Hold up. I get the saxophone. White guys who think they have soul can always grab a saxophone. But are you trying to tell me, card, that John Wetteland played the freakin’ clarinet? This thing? My sister played the clarinet in our school band in grammar school, and she practiced it throughout the house all day long –- I distinctly recall hearing “Mary Had a Little Lamb” blaring from her upstairs bedroom while I was trying to watch “Woody Woodpecker”…argh! -- and we were forced to go to many recitals and watch her play the clarinet, and she kept it in a case, and she needed like, reeds for it or something, and became indignant when it was mistaken for “a recorder,” and even she, my sister, is at least slightly embarrassed by all of this today. To find out that John Wetteland is quite open with regards to his clarinetistness is quite dumbfounding. I am dumb…

Aging at the speed of life

Note: This column appears in the 7/8 issue of The Glendale Star and the 7/9 issue of the Peoria Times

So the other day, for about three minutes, I literally could not remember how old I was. Am I 31 or 32? Granted, the fact that I honestly could not recall my age meant that my guess should have defaulted to the higher number. And sure enough, after actually having to subtract 1978 from 2010, it turns out that, yeah –- I’m 32. Hooray.

It’s been two months since I, apparently, turned 32. Now, I understand that’s not exactly old. One of you may be reading this and saying, “Thirty-two? Pfft. Try being 98, jackass.” And to you, sir or madam, I say: Wow. You are old. I can't believe you are reading a blog. But while 32 may not seem old to some people, for me it’s like: thirty-two! It pretty much just dawned on me, mostly because my life for the past few years has been a whirlwind, and partly because I try not to think about getting older.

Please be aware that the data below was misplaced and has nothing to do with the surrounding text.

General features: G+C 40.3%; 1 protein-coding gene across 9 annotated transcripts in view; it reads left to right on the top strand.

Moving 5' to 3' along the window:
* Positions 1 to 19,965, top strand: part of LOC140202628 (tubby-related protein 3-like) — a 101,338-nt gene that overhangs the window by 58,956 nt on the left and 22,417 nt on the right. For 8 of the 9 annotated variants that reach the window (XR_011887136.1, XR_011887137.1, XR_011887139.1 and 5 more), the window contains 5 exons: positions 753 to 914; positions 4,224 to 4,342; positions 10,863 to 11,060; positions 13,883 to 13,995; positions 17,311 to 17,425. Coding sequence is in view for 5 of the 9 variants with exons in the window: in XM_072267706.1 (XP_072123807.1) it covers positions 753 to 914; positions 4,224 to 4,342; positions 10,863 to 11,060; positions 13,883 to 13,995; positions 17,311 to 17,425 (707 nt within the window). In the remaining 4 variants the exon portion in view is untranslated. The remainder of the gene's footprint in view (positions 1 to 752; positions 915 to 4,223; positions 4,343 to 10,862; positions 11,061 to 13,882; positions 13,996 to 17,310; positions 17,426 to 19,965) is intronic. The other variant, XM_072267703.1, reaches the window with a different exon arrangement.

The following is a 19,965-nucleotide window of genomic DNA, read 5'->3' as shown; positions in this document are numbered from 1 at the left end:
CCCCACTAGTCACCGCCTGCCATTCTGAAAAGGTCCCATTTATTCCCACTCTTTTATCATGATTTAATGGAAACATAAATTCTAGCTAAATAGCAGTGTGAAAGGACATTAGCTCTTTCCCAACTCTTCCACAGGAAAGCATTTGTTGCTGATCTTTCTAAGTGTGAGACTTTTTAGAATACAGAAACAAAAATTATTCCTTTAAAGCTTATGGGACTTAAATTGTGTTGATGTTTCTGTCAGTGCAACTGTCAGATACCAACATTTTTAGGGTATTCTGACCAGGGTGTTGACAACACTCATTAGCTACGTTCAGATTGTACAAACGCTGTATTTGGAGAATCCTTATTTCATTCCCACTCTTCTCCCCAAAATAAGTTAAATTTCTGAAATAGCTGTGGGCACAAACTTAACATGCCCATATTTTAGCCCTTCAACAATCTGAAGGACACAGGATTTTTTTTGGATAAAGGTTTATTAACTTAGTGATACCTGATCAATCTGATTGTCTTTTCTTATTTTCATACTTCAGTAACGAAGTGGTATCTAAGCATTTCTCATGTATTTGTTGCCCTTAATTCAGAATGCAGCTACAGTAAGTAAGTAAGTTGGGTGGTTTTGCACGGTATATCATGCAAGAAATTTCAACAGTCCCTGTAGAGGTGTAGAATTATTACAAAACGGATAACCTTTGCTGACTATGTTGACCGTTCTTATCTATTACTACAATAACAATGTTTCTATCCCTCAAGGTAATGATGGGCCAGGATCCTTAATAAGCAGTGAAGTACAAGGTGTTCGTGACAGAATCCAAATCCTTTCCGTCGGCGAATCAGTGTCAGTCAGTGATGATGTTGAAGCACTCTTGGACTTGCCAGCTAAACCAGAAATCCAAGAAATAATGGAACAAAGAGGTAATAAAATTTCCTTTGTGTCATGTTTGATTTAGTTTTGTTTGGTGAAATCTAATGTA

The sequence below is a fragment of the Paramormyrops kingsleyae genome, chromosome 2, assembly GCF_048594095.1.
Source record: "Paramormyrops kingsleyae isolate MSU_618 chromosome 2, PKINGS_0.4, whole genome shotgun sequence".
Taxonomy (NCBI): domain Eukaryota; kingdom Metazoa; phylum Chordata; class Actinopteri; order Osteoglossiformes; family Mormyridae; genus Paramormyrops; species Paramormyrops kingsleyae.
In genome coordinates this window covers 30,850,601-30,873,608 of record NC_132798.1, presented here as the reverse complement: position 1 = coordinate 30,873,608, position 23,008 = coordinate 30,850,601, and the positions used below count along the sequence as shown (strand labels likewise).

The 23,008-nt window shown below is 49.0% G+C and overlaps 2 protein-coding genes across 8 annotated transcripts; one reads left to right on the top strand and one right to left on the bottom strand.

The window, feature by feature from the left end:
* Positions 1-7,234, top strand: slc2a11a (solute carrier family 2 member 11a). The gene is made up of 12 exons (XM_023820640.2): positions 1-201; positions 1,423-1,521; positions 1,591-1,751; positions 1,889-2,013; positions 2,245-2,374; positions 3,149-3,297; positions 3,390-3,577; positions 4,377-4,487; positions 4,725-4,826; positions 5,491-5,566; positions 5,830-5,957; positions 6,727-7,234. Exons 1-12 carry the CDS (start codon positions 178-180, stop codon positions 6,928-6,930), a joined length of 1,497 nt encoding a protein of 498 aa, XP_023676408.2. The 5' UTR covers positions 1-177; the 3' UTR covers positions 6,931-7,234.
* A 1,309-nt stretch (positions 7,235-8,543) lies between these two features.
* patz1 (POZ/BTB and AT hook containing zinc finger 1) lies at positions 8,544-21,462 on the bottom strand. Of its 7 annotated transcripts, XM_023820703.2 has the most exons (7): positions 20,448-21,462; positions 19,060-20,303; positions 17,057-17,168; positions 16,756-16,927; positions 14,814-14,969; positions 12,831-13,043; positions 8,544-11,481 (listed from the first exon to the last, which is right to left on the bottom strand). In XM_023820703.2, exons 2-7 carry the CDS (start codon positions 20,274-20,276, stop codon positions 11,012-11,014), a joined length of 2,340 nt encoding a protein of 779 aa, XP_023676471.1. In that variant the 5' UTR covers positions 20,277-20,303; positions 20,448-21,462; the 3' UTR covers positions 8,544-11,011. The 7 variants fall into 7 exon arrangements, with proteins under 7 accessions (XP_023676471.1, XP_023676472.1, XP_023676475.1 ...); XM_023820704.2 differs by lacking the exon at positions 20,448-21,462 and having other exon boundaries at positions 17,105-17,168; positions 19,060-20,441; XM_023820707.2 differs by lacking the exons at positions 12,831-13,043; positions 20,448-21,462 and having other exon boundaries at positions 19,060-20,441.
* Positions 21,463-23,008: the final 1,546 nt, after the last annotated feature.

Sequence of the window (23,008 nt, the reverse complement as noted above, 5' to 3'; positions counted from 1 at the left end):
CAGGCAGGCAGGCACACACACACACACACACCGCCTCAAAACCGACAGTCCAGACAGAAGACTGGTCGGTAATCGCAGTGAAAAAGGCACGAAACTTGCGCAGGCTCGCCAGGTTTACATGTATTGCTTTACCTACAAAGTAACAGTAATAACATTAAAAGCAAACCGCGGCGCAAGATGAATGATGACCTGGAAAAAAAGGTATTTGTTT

I have also found that I no longer use the baromete…

Classic card of the week

Lonnie Smith, 1990 Score

One of the great poets of our time, LL Cool J, used to say: Back seat of my jeep, let’s swing a episode. Now, I don’t know what the hell that means, but that song is nasty! But another thing that LL Cool J used to say, which is more relevant to the point I am trying to make here is: Don’t call it a comeback!

It doesn’t look like it here, with Lonnie Smith flailing away at an off-speed pitch as the crowd looks on in abject horror and amazement, but Lonnie Smith was in the midst of something great:

Lonnie was a cinch choice as NL Comeback Player of the Year in ’89.

Well, they called it a comeback. Sorry, LL & Lonnie! I’m just the messenger. But what, pray tell, was Lonnie Smith coming back from?

Considered washed up a year earlier,

Oh. He was just coming back from not being good at baseball anymore? Good for him! How did he do it?

he rebounded with elan and ranked high in most offensive categories all season long.

elan \['E]`lan"\, n. Ardor inspired by pa…